27 September 2023

Virtual management: How to coach a remote team

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Gemma Leigh Roberts* give five tips to help managers coach in a virtual world.

In early 2020, the workplace was already changing. It was dynamic, fast-paced, and accelerating at a speed not witnessed since the Industrial Revolution.

But since navigating a global pandemic, the rate of change is unlike anything we’ve ever seen, and it’s coming at leaders and managers faster than anyone.

If you lead or manage a team, you’ve dealt with challenges and changes over the course of the past year that you’ve never experienced before, like the shift to virtual working.

While it isn’t a new concept, the global focus on this way of working has been accelerated in a way we could never have predicted.

Not only did businesses respond to the pandemic by making working from home the norm, but many have extended their virtual working policies way into the future.

Twitter and Shopify have shifted to support remote working forever.

Microsoft, Morgan Stanley, Amazon, Salesforce, and JP Morgan have all extended virtual working options. This is a trend that’s set to continue.

In my course, Manager as Coach, I discuss how to coach your teams through the challenges and changes we’re all experiencing right now.

You and your teams can come through this stronger when you learn to coach on the skills needed for this dynamic and evolving work environment.

Here are five strategies to help you coach your teams in a virtual environment.

#1 Understand working preferences

Ask your team members questions about how they would like to make their work-life blend work for them.

Are they someone who likes clear boundaries between work and personal time?

Or do they prefer a more blended approach where they can dip in and out of different areas of their lives?

Do they have a choice right now?

Or are they managing personal situations, like caring for others, that are dictating their options?

Having these conversations will help you to understand effective ways of working for each individual and give you insight into how you can support your team members as situations change.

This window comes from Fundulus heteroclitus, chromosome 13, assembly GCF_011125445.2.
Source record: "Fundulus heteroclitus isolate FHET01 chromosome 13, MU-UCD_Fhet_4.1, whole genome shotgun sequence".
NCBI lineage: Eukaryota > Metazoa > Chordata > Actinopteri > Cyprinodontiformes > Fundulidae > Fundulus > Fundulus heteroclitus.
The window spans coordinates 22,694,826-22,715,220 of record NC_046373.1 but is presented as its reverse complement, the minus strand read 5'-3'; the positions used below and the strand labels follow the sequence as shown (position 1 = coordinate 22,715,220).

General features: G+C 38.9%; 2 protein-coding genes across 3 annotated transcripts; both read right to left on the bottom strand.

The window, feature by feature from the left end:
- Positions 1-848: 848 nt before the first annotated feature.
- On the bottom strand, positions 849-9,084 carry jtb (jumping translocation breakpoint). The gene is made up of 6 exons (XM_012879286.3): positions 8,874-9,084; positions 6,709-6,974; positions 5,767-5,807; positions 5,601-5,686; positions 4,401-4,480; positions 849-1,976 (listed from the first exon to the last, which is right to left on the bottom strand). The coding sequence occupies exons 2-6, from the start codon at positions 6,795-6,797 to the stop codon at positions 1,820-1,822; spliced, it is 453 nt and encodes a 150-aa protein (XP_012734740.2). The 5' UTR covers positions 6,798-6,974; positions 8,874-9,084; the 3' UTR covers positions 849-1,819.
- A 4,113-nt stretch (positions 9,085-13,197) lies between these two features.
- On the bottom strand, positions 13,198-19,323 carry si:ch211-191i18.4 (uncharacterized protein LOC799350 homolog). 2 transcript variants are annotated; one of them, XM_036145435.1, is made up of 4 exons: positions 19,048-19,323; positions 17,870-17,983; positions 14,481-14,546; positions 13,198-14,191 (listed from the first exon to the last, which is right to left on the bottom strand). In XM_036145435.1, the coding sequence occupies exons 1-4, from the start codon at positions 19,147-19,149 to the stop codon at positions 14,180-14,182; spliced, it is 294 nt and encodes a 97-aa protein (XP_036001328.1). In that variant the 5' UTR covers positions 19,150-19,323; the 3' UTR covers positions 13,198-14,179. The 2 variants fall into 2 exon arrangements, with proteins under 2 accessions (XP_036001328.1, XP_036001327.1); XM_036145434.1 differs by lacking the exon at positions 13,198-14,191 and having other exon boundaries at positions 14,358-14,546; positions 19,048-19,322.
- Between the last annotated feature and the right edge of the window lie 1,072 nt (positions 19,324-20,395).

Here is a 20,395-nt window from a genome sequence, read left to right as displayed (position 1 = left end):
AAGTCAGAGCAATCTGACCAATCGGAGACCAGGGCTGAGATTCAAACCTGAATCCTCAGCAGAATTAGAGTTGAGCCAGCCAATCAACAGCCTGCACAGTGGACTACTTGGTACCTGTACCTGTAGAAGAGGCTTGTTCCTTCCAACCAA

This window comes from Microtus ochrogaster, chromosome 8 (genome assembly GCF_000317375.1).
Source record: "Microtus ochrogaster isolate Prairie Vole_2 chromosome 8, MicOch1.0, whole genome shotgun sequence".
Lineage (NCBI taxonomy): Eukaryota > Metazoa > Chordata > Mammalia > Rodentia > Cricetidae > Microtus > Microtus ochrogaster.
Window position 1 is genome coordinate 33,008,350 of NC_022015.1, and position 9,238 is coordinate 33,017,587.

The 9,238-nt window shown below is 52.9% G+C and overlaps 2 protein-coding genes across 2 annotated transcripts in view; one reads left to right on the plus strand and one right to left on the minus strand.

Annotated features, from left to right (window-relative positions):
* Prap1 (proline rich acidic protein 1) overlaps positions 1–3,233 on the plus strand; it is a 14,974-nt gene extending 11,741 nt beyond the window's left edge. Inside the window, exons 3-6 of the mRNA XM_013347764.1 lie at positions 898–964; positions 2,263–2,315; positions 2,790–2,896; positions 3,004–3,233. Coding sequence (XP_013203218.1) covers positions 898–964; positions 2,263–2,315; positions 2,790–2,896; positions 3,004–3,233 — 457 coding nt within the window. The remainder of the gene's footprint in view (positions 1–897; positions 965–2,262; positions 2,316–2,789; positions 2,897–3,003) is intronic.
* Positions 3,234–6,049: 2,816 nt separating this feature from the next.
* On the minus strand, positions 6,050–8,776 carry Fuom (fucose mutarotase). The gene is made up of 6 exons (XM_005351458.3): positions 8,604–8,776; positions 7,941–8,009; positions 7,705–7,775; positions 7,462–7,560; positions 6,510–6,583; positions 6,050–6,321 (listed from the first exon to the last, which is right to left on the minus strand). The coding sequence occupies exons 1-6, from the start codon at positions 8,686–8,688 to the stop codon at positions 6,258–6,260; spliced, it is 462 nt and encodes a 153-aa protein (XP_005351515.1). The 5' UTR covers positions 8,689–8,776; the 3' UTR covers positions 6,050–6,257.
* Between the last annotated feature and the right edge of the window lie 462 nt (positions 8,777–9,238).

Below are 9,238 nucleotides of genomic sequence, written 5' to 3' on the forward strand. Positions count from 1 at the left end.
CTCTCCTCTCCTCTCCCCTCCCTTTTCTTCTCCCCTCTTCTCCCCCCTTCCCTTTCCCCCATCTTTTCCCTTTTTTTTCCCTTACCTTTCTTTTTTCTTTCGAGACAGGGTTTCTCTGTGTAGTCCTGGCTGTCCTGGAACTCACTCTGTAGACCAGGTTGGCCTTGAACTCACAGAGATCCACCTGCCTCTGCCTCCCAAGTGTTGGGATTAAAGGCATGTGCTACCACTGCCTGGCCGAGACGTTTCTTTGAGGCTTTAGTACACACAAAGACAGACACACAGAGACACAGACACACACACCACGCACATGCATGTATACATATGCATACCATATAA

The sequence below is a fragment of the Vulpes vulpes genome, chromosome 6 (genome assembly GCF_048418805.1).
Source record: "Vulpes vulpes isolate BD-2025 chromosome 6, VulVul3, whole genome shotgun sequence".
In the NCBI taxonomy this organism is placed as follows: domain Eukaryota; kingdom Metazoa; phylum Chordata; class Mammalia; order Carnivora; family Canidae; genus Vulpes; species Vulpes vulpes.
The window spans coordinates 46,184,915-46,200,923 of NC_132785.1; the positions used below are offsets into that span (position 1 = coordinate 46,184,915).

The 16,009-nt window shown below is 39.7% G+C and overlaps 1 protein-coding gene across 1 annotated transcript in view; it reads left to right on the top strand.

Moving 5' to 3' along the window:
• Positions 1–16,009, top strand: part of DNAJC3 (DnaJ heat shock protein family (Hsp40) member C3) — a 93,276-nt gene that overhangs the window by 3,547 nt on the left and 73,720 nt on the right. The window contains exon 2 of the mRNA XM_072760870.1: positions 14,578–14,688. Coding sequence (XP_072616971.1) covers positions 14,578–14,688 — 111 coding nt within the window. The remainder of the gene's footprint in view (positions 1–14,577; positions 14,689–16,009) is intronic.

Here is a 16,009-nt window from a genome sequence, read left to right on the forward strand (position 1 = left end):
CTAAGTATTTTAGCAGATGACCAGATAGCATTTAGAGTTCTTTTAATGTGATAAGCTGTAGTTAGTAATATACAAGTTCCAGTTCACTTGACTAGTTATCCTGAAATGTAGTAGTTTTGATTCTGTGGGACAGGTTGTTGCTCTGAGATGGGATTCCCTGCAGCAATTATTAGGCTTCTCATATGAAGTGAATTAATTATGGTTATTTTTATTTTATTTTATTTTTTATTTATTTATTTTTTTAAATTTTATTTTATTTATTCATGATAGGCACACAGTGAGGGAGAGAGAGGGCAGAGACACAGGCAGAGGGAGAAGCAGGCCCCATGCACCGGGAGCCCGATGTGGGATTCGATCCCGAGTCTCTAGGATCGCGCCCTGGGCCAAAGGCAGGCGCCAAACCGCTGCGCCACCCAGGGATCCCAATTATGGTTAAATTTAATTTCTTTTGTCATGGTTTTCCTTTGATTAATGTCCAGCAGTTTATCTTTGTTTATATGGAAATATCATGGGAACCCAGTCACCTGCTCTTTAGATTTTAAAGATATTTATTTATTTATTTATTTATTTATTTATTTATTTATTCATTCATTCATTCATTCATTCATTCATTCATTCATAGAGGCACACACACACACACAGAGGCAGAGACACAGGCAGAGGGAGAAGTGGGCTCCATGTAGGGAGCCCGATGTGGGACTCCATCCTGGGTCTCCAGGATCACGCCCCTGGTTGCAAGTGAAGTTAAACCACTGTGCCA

#2 Be honest about your own work-life blend

For most of us, sometimes work-life integration goes well, and sometimes it’s a challenge.

Talking through some of the benefits and pitfalls will help your team members to create a schedule that works for them, as well as for the team and the wider business.

And if you want to be able to coach your team members on how to make virtual working work when it comes to performance and wellbeing, it can help to draw on your own experience.

When you share ways that you manage your wellbeing and promote mental health when working from home, it can encourage a wider conversation around this critical topic.

#3 Discuss performance and outcomes

Working virtually has so many benefits, but can also create some challenges.

Those that work remotely or in a different office are less likely to have their contributions noted by senior management and are less likely to feel connected to the wider team, which can impact innovation and collaboration.

As a manager, help with this by discussing how you can champion your team member and make their performance and achievements known to those who matter.

You can also create networking opportunities for your team member to get to know people of influence who may help with their career progression.

#4 Manage the logistics

If you’re not in the same office or even the same time zone, how will you meet your team member for coaching sessions? Will this be via video or phone? How often?

It’s all too easy to let regular coaching catch-ups slip when you’re not physically in the same location.

Agree on a consistent process that works for both of you.

#5 Address issues and adjust

When something isn’t working, address it.

If you’re coming up against challenges with the virtual working agreement, be honest and work with your team member to collaboratively find a solution.

Encouraging your coachee to lead this problem solving will empower them to consider ways of working that work well for all stakeholders.

Of course, offer your support here and try to find ways where everyone benefits from the arrangement.

There’s no doubt coaching in a virtual working environment will test your ability to be adaptable, but with the working environment predicted to become more virtual and flexible in the future, this is an essential skill for you to develop as a successful manager.

*Gemma Leigh Roberts is a Chartered Organisational Psychologist and Coaching Psychologist.

This article first appeared at linkedin.com.

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